There was much discussion recently about the rise in male suicide rates, after official figures published last week showed they were at their highest level since 2001. But one aspect of this has attracted little attention: the lack of support for men abused by their partners. In a poll of 130 Citizens Advice Bureaux workers, 63 per cent said it was easy to get help for women reporting domestic abuse, compared to 13 per cent for men.
It’s bad enough that men struggle to find help once they pluck up the courage to ask for it. But they are also less likely than women to look for support in the first place – and more likely to be disbelieved.
One example cited by bureaux staff involved a man suffering physical and emotional abuse, who was arrested and lost access to his children as a result. With so little specialist support around, many men are instead treated by their GPs with the only option available: antidepressants. It’s a recipe for fermenting a crisis of any kind, masculinity included: treat the symptoms, not the cause.
In another typical case, one man had his dose of antidepressants increased as his mental health deteriorated. ‘It got to the point where I was in a complete fug of medication,’ he explains. After suffering a nervous breakdown, he managed to get help by joining one of the few available support groups for men, run by Home Group, a housing association.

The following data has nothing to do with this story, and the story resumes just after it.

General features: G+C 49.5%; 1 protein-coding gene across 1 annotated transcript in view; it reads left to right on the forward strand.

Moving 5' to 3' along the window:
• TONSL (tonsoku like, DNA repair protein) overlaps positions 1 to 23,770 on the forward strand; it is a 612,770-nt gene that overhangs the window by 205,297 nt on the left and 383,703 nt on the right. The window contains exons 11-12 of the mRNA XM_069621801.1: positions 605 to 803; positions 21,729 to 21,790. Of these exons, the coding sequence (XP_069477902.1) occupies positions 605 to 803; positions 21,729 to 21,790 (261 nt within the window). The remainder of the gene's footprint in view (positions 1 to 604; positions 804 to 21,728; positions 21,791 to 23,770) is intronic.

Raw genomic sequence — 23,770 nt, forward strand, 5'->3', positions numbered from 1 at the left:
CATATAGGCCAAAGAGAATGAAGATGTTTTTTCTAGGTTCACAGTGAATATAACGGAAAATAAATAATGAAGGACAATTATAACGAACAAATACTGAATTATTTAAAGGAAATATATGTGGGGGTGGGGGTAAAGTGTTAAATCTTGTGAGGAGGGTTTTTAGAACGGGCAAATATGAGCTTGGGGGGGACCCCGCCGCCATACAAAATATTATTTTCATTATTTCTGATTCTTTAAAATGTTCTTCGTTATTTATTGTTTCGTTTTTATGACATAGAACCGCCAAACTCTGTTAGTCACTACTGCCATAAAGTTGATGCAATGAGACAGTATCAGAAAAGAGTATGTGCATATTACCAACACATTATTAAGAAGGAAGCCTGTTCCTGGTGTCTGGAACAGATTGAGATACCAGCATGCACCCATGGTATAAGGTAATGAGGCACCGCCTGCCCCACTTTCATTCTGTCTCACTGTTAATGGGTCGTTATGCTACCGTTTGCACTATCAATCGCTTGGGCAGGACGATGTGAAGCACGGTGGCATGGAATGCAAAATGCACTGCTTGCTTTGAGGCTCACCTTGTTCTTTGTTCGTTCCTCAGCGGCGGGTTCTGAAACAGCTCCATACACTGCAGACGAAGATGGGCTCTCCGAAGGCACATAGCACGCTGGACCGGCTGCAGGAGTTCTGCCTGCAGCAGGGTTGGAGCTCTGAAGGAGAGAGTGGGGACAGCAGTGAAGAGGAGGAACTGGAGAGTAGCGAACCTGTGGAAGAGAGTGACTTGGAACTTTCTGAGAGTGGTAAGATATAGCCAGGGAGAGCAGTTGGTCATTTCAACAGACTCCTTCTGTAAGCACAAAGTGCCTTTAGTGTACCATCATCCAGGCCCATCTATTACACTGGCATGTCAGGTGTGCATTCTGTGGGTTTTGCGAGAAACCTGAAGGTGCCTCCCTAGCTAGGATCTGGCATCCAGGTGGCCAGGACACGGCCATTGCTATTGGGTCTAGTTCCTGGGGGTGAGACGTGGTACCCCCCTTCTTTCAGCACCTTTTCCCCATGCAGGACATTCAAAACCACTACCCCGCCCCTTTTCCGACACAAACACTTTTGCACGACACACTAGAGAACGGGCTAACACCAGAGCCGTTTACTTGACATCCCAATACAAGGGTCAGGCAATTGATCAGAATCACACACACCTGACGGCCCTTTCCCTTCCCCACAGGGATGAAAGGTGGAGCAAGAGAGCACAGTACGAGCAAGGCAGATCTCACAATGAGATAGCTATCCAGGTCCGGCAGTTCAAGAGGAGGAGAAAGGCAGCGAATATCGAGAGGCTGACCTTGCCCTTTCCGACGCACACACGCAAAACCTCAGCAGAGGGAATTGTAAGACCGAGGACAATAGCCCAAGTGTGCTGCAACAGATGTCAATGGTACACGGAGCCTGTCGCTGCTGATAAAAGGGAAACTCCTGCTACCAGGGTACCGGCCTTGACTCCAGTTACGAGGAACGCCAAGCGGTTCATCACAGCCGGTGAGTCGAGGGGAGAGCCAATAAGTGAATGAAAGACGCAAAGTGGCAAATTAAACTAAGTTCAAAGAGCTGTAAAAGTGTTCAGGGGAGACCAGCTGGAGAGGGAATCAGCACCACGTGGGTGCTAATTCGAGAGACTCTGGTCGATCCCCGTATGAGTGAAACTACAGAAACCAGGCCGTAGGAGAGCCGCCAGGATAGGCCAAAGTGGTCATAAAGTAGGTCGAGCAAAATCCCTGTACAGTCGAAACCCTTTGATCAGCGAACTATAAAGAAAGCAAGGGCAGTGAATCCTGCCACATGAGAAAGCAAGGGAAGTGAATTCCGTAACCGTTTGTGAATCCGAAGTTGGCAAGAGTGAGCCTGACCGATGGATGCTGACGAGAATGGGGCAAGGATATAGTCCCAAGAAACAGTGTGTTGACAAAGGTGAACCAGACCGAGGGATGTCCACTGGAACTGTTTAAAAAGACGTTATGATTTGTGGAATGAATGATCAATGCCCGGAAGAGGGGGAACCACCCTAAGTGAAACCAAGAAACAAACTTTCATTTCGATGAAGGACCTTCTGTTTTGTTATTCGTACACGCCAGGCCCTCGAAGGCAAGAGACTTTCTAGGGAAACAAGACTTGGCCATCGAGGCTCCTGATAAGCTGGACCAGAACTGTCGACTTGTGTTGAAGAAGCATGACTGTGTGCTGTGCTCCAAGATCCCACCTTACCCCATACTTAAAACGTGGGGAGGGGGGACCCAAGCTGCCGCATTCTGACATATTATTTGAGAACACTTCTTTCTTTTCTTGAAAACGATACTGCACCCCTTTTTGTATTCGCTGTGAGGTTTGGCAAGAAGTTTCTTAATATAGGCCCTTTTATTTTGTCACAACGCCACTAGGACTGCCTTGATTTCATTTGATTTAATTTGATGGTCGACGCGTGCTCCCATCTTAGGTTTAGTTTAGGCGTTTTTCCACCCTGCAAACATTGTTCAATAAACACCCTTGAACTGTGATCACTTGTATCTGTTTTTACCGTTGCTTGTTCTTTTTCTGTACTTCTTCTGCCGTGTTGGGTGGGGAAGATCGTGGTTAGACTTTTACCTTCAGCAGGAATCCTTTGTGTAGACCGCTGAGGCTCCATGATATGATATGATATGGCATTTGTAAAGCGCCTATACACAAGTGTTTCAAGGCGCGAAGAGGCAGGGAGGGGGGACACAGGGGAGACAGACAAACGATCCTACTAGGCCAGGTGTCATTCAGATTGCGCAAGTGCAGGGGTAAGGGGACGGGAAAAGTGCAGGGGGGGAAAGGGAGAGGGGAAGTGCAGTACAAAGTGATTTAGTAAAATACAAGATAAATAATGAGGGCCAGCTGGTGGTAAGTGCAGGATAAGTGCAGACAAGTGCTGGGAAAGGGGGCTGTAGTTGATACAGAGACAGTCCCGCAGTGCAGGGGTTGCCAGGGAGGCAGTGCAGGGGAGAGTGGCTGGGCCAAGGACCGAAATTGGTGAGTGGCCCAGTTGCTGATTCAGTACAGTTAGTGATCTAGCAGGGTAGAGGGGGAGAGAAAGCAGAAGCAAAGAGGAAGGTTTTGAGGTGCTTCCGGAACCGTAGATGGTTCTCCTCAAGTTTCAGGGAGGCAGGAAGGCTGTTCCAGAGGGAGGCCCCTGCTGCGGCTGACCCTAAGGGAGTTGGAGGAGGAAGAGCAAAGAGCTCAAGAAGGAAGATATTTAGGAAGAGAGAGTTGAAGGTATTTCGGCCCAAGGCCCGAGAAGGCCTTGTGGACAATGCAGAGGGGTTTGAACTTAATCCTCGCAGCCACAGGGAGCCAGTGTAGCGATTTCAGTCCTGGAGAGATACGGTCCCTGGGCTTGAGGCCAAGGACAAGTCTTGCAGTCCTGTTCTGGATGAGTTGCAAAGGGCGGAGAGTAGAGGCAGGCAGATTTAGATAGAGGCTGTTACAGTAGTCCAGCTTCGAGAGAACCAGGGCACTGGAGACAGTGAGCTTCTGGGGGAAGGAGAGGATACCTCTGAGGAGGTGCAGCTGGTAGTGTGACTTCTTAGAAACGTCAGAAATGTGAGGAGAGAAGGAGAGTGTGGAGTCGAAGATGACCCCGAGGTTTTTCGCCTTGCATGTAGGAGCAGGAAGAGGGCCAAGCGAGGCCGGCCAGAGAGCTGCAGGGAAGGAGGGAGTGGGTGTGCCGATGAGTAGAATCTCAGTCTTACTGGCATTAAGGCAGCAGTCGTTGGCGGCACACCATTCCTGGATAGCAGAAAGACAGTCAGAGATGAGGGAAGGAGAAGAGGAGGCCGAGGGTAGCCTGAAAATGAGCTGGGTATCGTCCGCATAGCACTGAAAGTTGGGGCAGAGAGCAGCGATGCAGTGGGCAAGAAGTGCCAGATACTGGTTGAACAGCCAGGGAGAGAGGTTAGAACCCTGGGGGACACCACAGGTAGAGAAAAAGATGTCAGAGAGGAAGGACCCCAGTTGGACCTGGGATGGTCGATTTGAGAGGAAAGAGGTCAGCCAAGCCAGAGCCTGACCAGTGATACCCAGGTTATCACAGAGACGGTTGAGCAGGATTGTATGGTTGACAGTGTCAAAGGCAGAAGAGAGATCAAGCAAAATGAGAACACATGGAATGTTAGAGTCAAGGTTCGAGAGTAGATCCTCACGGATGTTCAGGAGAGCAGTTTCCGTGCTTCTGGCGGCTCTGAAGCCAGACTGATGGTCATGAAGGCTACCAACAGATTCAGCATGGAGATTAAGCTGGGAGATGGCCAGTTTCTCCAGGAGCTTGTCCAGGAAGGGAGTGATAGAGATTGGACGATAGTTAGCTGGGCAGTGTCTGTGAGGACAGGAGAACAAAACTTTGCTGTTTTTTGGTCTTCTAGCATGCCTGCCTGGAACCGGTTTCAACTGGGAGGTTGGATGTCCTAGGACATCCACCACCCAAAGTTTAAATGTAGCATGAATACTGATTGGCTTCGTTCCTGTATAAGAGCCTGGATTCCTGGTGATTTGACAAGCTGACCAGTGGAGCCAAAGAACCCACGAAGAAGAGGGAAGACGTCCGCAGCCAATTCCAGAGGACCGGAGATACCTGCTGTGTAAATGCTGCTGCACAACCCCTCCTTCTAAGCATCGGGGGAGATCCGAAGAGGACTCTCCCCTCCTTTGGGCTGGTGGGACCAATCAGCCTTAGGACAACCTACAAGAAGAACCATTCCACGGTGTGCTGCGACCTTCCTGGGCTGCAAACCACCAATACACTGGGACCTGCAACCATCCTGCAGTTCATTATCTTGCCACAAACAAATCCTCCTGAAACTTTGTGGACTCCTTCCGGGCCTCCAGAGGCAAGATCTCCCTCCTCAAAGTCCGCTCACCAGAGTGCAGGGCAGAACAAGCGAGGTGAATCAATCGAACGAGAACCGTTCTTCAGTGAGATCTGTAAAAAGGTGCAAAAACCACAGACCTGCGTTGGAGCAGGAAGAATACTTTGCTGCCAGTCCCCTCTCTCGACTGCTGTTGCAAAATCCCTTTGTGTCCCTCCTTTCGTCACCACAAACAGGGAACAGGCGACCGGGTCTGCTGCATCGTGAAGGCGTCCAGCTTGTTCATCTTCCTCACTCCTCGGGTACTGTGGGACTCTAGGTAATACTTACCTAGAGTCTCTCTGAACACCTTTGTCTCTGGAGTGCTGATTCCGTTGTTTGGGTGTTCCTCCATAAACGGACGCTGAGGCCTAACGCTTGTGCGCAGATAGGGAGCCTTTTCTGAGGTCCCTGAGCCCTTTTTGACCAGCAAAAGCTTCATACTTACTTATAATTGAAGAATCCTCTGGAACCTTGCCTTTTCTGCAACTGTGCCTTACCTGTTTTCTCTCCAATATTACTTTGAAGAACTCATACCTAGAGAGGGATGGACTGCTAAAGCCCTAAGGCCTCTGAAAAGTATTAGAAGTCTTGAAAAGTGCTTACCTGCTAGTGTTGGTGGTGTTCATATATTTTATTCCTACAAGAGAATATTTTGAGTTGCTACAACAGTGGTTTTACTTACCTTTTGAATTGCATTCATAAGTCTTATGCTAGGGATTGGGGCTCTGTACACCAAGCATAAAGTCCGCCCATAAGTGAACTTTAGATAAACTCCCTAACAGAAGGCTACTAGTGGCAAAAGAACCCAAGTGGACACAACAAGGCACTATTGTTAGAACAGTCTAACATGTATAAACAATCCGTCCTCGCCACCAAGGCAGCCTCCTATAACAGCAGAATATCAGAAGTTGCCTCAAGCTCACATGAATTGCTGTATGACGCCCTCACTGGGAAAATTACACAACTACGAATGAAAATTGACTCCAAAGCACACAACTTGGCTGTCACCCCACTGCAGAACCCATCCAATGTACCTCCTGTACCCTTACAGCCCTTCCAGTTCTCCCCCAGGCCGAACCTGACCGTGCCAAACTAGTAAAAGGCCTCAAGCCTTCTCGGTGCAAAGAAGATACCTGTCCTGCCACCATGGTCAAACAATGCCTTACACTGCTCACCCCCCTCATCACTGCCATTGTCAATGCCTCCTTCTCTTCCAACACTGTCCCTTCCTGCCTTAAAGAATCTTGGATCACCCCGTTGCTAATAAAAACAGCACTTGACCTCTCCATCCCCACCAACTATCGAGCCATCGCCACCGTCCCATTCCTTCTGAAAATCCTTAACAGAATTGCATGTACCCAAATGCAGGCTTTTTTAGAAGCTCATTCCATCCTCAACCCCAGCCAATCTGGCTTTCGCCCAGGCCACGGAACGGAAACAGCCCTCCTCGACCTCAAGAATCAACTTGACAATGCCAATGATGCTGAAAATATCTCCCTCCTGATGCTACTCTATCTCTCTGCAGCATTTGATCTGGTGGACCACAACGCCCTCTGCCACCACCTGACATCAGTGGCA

Gene Feder, a professor of primary care at the University of Bristol who helps train GPs to detect cases of domestic abuse, says cases likes these can be found across the country. However, he admits that GP training can only go so far, because often they are offered insufficient specialist support. While women can be referred to a named person in a nearby service, many men are just put in touch with advice lines. ‘Giving someone the name of a website address and a telephone number isn’t the same,’ Professor Feder says.
Citizens Advice, in a report titled Victims of Domestic Abuse: Struggling for Support, concludes with the following point: abused men deserve the same right to investigation, support and legal aid as abused women.
Until this is addressed, many men will find the only support they are offered is medicinal. Symptoms will be treated but the root cause won’t be. As a result, this particular crisis of masculinity will continue.
Keith Cooper is a freelance journalist
You might also enjoy reading:
- Save the male! Britain’s crisis of masculinity
- Policymakers must address high male suicide rates
- The truth about men and depression
Join us on 17 March to discuss whether anyone can save the NHS. Speakers include Andy Burnham, shadow secretary of health. This event has been organised by The Spectator in collaboration with Pfizer. More information can be found here.